The beauty of this forum is that there are so many well qualified "mentors" available. It would seem really dumb to start up without spending many hours on the different forums getting a dose of reality.
P.S. I did finally find a kid with no experience, drug free, willing to start for $10.50. That lasted for 4 months when he took a second shift job, making $10.50, where they insisted on full time, so I only get him 30 hours, if he's here on time.
From contributor B:
"We as a trade/profession invest more money into our shops than any plumber or electrician and yet cannot get anywhere near the rate that they do. Why?"
1. Because there are so many cabinetmakers out there that are doing it because it is what they dreamt of doing. They are willing to earn less because of this, and they drive down the market prices. How many people dream of becoming plumbers?
2. Because people can't outsource plumbing and electrical work to China - or, for that matter, to a large-scale manufacturer in the Midwest.
From contributor H:
Many of us are in this business because it blurs the line between work and play. But on occasion that line becomes a wall we must climb over. Clients gone bad for one reason or another. Core customers retiring or going out of business, etc.
Being self-employed, we get to deal with everything that comes our way face to face. The buck stops with us. It comes with the freedom. We can't say "It's not my department," "I just work here; go ask the boss," etc.
Sure there are many of us in this business, but there are also many who give it up as quick as they start. To the original questioner: I feel for your current disgust, but it hasn't been that way for you from the start or you would have bailed by now.
While it's true that outsourcing has hurt some in this business, it has helped others. I am not a big fan of outsourcing and have my own reasons why I feel that way. But as far as managing your business, you can manage yourself right out of business. I have a sign in my shop that says "somebody has to do it." The paperwork, the books, even the new high tech machinery don't do it. People do.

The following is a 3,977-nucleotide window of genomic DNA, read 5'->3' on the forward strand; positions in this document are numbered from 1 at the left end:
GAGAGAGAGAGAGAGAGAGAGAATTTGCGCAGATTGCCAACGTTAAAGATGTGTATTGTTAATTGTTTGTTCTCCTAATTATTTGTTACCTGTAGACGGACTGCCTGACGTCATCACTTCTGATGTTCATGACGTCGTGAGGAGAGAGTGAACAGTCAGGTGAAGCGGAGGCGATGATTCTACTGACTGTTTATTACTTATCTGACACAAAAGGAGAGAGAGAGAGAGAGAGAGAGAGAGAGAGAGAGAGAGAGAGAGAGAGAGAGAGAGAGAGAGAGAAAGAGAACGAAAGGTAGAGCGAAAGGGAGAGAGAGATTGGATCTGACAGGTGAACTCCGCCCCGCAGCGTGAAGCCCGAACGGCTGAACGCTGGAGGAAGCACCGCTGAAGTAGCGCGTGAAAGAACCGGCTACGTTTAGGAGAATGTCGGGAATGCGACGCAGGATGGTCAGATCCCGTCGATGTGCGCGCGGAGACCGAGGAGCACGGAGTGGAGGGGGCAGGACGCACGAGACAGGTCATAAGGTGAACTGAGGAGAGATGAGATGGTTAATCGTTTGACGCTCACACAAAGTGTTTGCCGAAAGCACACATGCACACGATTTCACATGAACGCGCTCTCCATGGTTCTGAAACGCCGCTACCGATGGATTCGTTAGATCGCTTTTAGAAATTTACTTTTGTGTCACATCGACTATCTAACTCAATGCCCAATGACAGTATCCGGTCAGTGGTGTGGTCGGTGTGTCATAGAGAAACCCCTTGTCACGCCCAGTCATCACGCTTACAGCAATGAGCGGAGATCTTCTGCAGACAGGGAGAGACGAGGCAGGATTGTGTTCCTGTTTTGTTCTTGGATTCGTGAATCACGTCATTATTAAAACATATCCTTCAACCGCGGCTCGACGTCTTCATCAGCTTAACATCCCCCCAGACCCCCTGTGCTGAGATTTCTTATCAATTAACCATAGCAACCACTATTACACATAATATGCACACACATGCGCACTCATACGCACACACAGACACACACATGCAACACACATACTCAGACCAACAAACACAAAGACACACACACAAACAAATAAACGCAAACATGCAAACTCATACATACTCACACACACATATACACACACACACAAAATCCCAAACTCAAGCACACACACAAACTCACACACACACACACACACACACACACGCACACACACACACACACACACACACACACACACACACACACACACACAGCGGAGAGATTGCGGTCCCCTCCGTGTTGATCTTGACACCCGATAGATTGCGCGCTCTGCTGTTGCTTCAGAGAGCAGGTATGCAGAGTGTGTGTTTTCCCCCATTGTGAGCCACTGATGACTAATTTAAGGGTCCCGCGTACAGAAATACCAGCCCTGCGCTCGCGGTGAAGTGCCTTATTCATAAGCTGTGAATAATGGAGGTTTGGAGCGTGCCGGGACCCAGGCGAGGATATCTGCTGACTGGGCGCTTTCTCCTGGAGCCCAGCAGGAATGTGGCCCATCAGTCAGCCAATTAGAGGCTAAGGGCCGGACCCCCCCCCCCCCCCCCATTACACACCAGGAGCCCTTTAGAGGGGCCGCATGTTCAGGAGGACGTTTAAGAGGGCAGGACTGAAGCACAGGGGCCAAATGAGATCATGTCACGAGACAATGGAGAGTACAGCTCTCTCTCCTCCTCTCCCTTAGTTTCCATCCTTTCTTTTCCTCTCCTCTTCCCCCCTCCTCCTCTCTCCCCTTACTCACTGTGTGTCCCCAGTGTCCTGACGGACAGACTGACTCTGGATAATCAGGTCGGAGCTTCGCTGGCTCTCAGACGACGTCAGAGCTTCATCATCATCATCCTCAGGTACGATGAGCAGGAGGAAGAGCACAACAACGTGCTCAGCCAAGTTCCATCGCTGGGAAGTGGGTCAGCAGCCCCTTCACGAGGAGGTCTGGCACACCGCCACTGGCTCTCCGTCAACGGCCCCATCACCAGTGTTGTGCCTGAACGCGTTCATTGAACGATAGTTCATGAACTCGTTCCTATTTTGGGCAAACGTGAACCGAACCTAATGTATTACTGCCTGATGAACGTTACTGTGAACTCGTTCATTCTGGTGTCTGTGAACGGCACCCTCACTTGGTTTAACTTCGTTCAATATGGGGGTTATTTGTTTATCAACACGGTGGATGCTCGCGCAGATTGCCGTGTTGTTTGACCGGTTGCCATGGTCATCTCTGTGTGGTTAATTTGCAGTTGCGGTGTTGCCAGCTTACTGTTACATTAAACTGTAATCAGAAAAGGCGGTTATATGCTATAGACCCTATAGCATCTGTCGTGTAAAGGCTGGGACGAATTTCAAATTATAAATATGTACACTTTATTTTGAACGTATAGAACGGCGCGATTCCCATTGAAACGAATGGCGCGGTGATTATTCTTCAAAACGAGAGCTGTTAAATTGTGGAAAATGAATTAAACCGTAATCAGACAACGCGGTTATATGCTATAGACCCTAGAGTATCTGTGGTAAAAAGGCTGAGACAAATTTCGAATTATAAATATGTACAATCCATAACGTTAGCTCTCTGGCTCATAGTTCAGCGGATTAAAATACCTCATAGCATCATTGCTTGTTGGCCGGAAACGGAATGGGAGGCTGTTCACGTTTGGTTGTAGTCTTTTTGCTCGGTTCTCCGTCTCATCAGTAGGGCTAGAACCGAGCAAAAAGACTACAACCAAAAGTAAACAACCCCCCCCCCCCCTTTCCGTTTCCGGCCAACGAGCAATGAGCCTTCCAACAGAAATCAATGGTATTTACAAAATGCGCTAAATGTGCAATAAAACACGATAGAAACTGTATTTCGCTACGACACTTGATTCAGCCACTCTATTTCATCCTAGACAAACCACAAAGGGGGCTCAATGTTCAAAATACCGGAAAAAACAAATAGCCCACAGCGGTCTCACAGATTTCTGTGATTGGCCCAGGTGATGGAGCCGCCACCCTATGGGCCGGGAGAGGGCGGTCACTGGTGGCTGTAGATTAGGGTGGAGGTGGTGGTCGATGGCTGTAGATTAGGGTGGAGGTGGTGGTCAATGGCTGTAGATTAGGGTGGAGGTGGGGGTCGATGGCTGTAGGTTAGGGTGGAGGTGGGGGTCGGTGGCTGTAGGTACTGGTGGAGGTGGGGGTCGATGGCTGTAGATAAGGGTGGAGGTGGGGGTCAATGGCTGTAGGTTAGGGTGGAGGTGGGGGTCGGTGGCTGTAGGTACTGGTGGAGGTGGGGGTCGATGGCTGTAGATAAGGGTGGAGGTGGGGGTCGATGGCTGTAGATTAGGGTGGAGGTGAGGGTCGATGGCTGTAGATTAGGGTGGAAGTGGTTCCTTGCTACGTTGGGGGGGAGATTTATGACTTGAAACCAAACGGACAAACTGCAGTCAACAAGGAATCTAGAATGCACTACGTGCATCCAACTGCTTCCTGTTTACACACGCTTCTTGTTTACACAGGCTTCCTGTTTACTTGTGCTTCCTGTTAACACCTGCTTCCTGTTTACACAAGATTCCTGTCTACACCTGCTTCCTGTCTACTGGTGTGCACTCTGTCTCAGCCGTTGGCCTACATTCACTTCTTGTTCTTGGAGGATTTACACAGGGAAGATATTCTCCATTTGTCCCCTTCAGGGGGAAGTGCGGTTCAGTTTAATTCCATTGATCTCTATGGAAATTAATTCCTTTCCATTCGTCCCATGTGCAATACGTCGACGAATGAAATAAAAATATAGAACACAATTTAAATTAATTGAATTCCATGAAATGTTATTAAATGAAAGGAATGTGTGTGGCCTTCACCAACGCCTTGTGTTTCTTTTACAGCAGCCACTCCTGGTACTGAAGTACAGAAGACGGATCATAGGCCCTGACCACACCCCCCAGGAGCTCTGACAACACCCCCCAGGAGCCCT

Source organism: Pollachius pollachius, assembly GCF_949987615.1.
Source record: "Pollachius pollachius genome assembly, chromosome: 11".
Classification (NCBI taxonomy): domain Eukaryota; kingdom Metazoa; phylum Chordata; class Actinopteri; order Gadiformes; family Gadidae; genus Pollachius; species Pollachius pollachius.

Good people are hard to find. Too good and they start their own shops. Not good enough and they cost you money instead of making it. It's a rock and a hard place. I credit my success, and that's a relative and subjective word, with not giving up and the grease on my elbows.
From contributor W:
All very good insightful posts. Yes, it takes a lot of thought and hard work. After 15 years of semi-success (5 million plus in gross revenue and only 15K in debt), we are revamping and setting up for real success. The admin skills are truly some of the most important and hardest to develop. I have added a new majority owner/partner with graduate degree in management and a keen sensitivity for things of high quality - furniture, cabinets, etc.
From the original questioner:
Thanks for the responses and the other points of view.
Usually I look here to receive advice and the Knowledge Base is a great tool. I usually don't post on forums, but I see a lot of requests for advice from shop owners. Don't get me wrong, I have had a lot of good times and gratification. The reasons I became self-employed were the quest for freedom to do what I want and the encouragement of potential clients. I believe a lot of the guys wanting to get into their own shops have the same desires and reasons. My experiences have been feast and famine, probably like many others. I always said that's the price of freedom. Freedom is subjective. These points have been brought up before, but here are a couple of other insights. If you're trying to build a business while your children are growing up, you could find yourself neglecting one to give the necessary attention to the other. Don't stop looking for work and new clientele just because you're busy. Self employment should not be confused with owning a business. One test is what would happen if you disappeared. Partnerships can be very difficult. Doing everything yourself can be very difficult. The ability to go home after work and forget the shop is a type of freedom employees often overlook. If you're going to strike out on your own, make sure you have your bases covered and you have the right reasons.